Planta Med 2016; 82(S 01): S1-S381
DOI: 10.1055/s-0036-1596862
Abstracts
Georg Thieme Verlag KG Stuttgart · New York

Inhibition of cervical cancer cell proliferation by cannabidiol

P Bagavandoss
1  Department of Biological Sciences, Kent State University @ Stark, North Canton, Ohio, USA
,
B Crawford
1  Department of Biological Sciences, Kent State University @ Stark, North Canton, Ohio, USA
,
C Kramer
1  Department of Biological Sciences, Kent State University @ Stark, North Canton, Ohio, USA
› Author Affiliations
Further Information

Publication History

Publication Date:
14 December 2016 (online)

 

Seventy phytocannabinoids are now known to be synthesized by Cannabis sativa (marijuana) [1]. The major non-psychoactive cannabinoid cannabidiol (CBD) exhibits antiproliferative effects against breast, cervix, colon, glioma, leukemia, ovary, prostate, and thyroid cancer cells [2]. In this study, we investigated the antiproliferative effect of CBD on the ME-180 cervical cancer cell line. The cells were plated at subconfluent density in DMEM-F12 medium containing 10% fetal bovine serum (FBS), and the experiments were carried out in the serum-free medium. CBD inhibited the proliferation of these cells with an IC50 value of approximately 6µM. At 10µM, CBD induced apoptosis of nearly all cells within 24 hours (figure below). However, within few hours of treatment with CBD, the cells also exhibited numerous cytoplasmic vacuoles, reminiscent of paraptosis. Significant reversal of the CBD-induced inhibition of proliferation was observed in the presence of antioxidant α-tocopherol (200µM), Trolox (200µM), peroxisome proliferator-activated receptor-γ antagonist GW9662 (2µM), and ceramidase inhibitor L-cycloserine (100µM). Limited reversal of inhibition of proliferation was also observed in the presence of 2µM of cannabinoid receptor (CB) antagonist AM251 (CB1). Nevertheless, the cytoplasmic vacuoles observed in the presence of CBD persisted in the presence of these compounds, with the exception of α-tocopherol and Trolox. The results of our study suggest that CBD exerts its antiproliferative effect via multiple mechanisms, and it could be a potential treatment for cervical cancer.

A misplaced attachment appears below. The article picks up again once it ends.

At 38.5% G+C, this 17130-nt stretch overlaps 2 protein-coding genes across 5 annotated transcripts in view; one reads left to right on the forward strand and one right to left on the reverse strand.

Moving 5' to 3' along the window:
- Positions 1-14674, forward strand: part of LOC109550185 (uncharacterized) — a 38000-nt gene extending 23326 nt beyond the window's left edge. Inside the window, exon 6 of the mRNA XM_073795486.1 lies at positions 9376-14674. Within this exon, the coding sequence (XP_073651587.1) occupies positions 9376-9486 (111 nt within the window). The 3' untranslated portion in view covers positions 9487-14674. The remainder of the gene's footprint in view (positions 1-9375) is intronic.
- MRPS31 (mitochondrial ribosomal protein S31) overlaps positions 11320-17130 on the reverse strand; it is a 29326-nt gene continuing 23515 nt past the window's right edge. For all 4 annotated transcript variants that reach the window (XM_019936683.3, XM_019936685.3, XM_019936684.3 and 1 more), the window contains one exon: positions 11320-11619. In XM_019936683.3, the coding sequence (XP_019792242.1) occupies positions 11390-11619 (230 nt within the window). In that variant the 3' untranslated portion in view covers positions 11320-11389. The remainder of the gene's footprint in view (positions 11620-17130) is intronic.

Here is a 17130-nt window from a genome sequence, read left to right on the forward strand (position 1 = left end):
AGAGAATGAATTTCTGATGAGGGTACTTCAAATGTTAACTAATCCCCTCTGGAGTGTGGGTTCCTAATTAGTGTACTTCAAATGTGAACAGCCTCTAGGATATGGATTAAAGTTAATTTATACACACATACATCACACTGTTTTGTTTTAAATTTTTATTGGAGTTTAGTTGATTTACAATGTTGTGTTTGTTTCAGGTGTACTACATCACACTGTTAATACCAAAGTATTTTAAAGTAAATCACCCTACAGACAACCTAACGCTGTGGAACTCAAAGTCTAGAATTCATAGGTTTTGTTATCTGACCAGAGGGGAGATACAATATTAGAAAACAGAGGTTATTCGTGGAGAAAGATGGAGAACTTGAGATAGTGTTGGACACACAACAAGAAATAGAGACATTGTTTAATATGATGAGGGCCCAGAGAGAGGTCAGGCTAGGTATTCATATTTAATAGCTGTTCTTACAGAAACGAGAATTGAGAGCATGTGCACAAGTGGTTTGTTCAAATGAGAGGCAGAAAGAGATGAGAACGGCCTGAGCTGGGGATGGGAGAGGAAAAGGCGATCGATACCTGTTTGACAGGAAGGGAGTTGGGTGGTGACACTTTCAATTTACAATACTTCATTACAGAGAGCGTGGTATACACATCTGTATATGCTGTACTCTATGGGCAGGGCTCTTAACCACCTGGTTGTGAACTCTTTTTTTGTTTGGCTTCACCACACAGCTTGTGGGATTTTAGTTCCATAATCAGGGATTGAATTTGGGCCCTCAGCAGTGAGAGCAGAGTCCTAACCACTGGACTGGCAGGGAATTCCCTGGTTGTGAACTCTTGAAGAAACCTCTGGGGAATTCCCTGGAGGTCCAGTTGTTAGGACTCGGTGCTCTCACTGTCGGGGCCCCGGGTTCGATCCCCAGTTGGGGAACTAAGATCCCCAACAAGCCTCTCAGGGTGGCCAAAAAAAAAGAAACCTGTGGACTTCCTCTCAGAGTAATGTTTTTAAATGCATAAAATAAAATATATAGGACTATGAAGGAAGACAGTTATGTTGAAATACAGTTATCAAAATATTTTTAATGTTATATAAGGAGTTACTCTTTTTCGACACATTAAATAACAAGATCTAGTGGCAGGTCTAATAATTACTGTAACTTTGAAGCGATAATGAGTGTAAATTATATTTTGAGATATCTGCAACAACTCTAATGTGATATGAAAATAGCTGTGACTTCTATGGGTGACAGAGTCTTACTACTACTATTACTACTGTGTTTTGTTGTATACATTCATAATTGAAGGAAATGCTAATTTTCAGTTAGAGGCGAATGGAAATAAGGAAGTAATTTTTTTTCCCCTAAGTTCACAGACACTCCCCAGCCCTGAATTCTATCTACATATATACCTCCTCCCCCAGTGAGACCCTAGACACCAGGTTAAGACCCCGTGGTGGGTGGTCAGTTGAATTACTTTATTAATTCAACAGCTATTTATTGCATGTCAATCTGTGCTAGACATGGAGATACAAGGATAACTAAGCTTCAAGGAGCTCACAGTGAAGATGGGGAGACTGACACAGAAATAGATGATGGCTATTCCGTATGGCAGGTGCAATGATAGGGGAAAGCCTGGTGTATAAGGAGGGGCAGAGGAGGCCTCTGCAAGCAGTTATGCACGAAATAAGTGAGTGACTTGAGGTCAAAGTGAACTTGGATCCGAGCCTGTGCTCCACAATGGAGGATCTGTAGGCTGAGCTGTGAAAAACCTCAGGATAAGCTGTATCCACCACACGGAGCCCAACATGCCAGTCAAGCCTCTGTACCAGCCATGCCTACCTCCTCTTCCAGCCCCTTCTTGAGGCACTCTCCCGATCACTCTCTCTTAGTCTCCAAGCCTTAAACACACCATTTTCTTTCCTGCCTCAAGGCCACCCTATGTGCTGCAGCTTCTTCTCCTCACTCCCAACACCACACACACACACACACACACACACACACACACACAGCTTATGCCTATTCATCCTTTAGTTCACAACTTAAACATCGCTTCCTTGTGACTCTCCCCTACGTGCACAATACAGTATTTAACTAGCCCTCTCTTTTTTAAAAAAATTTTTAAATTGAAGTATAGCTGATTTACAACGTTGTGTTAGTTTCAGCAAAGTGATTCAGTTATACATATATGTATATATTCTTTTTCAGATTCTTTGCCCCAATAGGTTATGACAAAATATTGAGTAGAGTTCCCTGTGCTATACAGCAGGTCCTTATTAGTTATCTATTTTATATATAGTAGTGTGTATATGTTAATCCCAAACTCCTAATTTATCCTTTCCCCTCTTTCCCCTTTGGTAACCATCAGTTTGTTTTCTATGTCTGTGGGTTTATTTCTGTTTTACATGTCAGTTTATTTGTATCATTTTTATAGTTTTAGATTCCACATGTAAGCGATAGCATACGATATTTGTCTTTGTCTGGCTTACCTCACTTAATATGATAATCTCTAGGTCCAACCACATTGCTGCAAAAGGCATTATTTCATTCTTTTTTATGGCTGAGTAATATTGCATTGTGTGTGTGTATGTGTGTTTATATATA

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Keywords: Cannabidiol, cancer, paraptosis, apoptosis.

References:

[1] Elsohly MA, Slade D. Chemical constituents of marijuana: The complex mixture of natural cannabinoids. Life Sci 2005; 78: 539 – 548.

[2] Massi P, Solinas M, Cinquina, V, Parolaro, D. Cannabidiol as potential anticancer drug. Br J Clin Pharmacol 2013; 75: 303 – 312.